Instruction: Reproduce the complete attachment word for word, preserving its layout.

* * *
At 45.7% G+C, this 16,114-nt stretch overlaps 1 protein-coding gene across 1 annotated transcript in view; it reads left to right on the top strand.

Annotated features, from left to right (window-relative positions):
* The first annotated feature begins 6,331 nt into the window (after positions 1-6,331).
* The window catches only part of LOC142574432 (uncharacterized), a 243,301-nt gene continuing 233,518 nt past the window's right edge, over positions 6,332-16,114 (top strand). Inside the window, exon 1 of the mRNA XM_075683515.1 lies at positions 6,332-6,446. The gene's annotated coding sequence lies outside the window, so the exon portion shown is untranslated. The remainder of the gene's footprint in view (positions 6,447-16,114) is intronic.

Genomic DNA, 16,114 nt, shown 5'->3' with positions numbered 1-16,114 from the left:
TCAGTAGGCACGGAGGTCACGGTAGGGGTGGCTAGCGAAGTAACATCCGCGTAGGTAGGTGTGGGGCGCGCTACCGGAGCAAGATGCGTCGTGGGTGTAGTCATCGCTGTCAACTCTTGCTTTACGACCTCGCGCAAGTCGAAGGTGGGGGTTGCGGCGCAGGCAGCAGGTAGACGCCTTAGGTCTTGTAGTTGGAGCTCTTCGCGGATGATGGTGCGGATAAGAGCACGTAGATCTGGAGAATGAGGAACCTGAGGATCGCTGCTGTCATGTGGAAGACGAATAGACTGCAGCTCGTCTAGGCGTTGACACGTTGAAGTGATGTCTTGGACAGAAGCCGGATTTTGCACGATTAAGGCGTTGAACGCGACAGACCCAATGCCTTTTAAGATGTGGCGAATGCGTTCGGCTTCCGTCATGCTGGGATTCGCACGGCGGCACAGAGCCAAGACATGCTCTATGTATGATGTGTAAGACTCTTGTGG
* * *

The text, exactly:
At 45.7% G+C, this 16,114-nt stretch overlaps 1 protein-coding gene across 1 annotated transcript in view; it reads left to right on the top strand.

Annotated features, from left to right (window-relative positions):
* The first annotated feature begins 6,331 nt into the window (after positions 1-6,331).
* The window catches only part of LOC142574432 (uncharacterized), a 243,301-nt gene continuing 233,518 nt past the window's right edge, over positions 6,332-16,114 (top strand). Inside the window, exon 1 of the mRNA XM_075683515.1 lies at positions 6,332-6,446. The gene's annotated coding sequence lies outside the window, so the exon portion shown is untranslated. The remainder of the gene's footprint in view (positions 6,447-16,114) is intronic.

Genomic DNA, 16,114 nt, shown 5'->3' with positions numbered 1-16,114 from the left:
TCAGTAGGCACGGAGGTCACGGTAGGGGTGGCTAGCGAAGTAACATCCGCGTAGGTAGGTGTGGGGCGCGCTACCGGAGCAAGATGCGTCGTGGGTGTAGTCATCGCTGTCAACTCTTGCTTTACGACCTCGCGCAAGTCGAAGGTGGGGGTTGCGGCGCAGGCAGCAGGTAGACGCCTTAGGTCTTGTAGTTGGAGCTCTTCGCGGATGATGGTGCGGATAAGAGCACGTAGATCTGGAGAATGAGGAACCTGAGGATCGCTGCTGTCATGTGGAAGACGAATAGACTGCAGCTCGTCTAGGCGTTGACACGTTGAAGTGATGTCTTGGACAGAAGCCGGATTTTGCACGATTAAGGCGTTGAACGCGACAGACCCAATGCCTTTTAAGATGTGGCGAATGCGTTCGGCTTCCGTCATGCTGGGATTCGCACGGCGGCACAGAGCCAAGACATGCTCTATGTATGATGTGTAAGACTCTTGTGG